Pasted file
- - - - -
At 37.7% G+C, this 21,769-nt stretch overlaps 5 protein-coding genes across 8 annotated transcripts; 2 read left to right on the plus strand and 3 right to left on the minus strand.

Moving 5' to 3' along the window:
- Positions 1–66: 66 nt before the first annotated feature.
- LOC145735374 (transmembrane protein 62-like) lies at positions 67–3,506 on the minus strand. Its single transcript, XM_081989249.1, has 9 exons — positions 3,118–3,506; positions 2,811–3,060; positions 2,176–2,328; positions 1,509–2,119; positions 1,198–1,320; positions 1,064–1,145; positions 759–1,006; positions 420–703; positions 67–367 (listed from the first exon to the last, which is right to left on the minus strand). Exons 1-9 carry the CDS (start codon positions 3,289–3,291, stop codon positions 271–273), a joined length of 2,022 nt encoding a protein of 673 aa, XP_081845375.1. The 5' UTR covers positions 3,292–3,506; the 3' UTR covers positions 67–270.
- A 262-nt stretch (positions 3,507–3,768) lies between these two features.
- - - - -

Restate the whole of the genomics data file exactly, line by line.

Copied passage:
At 37.7% G+C, this 21,769-nt stretch overlaps 5 protein-coding genes across 8 annotated transcripts; 2 read left to right on the plus strand and 3 right to left on the minus strand.

Moving 5' to 3' along the window:
- Positions 1–66: 66 nt before the first annotated feature.
- LOC145735374 (transmembrane protein 62-like) lies at positions 67–3,506 on the minus strand. Its single transcript, XM_081989249.1, has 9 exons — positions 3,118–3,506; positions 2,811–3,060; positions 2,176–2,328; positions 1,509–2,119; positions 1,198–1,320; positions 1,064–1,145; positions 759–1,006; positions 420–703; positions 67–367 (listed from the first exon to the last, which is right to left on the minus strand). Exons 1-9 carry the CDS (start codon positions 3,289–3,291, stop codon positions 271–273), a joined length of 2,022 nt encoding a protein of 673 aa, XP_081845375.1. The 5' UTR covers positions 3,292–3,506; the 3' UTR covers positions 67–270.
- A 262-nt stretch (positions 3,507–3,768) lies between these two features.